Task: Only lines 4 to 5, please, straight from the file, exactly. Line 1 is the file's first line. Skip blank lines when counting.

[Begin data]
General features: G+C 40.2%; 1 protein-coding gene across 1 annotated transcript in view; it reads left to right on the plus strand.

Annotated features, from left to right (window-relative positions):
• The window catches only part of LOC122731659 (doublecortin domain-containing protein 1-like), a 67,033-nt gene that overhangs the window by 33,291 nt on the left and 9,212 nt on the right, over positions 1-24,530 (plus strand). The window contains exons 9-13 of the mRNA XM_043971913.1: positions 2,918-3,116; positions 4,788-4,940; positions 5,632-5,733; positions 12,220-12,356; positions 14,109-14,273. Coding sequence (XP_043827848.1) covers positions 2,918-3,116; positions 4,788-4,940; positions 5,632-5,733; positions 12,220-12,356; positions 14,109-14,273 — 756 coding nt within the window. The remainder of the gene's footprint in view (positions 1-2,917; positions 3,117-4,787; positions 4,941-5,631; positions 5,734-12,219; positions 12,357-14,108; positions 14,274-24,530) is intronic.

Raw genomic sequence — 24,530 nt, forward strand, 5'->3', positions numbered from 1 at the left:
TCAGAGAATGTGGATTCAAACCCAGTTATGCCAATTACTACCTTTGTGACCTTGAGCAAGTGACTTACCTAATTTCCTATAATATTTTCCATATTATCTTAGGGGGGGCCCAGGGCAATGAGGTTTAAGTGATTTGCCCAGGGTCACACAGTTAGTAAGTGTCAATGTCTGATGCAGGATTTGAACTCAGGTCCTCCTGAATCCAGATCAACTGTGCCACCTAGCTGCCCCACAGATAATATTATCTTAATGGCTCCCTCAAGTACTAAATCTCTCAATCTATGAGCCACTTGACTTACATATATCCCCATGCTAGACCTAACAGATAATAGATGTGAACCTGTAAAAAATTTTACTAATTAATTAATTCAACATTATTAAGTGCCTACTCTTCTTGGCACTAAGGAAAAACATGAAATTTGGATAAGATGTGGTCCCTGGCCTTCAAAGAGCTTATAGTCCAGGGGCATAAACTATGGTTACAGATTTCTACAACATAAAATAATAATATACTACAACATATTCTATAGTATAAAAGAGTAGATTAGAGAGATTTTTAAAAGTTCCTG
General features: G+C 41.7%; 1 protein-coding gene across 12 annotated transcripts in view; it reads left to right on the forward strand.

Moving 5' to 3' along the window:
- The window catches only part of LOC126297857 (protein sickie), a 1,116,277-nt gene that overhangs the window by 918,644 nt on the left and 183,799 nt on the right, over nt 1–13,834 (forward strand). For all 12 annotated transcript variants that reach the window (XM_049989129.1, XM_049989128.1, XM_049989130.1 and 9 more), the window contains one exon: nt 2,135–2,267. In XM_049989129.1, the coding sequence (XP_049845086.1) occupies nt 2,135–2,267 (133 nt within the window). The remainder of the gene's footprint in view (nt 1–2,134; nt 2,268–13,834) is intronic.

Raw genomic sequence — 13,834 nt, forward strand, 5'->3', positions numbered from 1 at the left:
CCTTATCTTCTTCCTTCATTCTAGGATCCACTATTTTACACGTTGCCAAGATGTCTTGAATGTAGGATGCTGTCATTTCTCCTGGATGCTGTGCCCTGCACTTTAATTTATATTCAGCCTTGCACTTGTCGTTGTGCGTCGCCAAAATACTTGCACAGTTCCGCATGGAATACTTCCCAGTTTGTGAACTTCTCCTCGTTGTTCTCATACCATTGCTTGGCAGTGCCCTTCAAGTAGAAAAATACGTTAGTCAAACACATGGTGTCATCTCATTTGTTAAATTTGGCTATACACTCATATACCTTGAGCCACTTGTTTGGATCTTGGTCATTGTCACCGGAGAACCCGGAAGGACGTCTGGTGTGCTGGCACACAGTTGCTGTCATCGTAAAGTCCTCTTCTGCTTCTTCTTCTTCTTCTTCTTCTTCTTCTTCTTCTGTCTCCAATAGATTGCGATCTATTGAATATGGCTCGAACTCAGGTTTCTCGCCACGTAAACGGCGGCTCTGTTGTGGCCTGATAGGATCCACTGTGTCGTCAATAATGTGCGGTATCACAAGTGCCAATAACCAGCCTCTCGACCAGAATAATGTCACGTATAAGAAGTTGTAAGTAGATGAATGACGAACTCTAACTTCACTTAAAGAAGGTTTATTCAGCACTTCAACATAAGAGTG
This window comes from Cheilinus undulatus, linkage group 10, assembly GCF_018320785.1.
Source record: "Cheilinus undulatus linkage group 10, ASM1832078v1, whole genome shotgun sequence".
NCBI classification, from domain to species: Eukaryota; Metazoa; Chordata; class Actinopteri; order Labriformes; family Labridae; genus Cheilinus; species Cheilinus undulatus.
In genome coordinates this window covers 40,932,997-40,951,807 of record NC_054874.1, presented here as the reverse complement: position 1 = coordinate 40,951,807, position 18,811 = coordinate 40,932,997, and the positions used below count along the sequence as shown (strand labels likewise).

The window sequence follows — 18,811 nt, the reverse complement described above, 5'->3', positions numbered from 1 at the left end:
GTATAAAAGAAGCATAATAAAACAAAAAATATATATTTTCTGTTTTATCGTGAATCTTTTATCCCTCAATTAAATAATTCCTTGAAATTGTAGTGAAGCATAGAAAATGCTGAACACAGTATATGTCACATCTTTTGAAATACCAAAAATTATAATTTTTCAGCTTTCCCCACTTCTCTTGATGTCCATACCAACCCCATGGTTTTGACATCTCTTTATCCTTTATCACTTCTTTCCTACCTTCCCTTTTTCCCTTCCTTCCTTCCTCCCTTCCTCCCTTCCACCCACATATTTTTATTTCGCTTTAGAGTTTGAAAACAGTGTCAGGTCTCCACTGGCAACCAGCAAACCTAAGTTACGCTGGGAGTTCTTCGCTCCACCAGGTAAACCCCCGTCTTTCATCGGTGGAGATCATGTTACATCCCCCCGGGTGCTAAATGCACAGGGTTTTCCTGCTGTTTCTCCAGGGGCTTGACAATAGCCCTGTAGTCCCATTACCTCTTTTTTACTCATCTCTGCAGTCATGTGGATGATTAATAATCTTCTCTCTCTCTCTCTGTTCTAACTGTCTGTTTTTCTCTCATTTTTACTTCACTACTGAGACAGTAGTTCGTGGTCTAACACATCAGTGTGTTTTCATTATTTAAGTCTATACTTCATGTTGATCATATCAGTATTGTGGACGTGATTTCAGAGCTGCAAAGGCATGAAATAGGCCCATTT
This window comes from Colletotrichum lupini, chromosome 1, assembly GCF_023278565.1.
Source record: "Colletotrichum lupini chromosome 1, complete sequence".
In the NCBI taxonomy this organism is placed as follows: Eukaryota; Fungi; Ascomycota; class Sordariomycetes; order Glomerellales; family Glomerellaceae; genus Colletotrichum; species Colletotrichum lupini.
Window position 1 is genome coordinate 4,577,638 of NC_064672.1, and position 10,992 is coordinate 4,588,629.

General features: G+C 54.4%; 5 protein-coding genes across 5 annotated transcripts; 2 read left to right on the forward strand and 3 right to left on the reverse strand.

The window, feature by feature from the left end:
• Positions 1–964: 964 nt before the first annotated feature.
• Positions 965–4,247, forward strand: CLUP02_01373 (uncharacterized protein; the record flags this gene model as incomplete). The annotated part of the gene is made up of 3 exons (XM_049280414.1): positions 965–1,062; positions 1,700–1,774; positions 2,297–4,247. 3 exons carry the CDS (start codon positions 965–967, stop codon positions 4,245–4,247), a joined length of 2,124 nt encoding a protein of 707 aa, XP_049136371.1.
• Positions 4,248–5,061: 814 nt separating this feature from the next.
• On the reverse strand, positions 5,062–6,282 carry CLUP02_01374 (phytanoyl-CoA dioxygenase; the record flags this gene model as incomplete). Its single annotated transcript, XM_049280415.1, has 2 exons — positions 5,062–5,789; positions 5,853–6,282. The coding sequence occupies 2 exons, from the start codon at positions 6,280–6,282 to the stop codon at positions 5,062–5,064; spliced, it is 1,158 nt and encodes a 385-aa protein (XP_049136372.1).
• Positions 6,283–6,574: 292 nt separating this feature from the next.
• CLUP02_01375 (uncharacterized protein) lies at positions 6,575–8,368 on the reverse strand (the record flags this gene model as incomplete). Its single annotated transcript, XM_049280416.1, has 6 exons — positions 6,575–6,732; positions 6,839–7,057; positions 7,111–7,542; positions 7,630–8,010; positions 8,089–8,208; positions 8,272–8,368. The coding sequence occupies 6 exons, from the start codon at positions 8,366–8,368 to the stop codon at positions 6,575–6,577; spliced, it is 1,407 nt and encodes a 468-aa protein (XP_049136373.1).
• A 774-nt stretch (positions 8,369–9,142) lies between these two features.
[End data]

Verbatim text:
Raw genomic sequence — 24,530 nt, forward strand, 5'->3', positions numbered from 1 at the left:
TCAGAGAATGTGGATTCAAACCCAGTTATGCCAATTACTACCTTTGTGACCTTGAGCAAGTGACTTACCTAATTTCCTATAATATTTTCCATATTATCTTAGGGGGGGCCCAGGGCAATGAGGTTTAAGTGATTTGCCCAGGGTCACACAGTTAGTAAGTGTCAATGTCTGATGCAGGATTTGAACTCAGGTCCTCCTGAATCCAGATCAACTGTGCCACCTAGCTGCCCCACAGATAATATTATCTTAATGGCTCCCTCAAGTACTAAATCTCTCAATCTATGAGCCACTTGACTTACATATATCCCCATGCTAGACCTAACAGATAATAGATGTGAACCTGTAAAAAATTTTACTAATTAATTAATTCAACATTATTAAGTGCCTACTCTTCTTGGCACTAAGGAAAAACATGAAATTTGGATAAGATGTGGTCCCTGGCCTTCAAAGAGCTTATAGTCCAGGGGCATAAACTATGGTTACAGATTTCTACAACATAAAATAATAATATACTACAACATATTCTATAGTATAAAAGAGTAGATTAGAGAGATTTTTAAAAGTTCCTG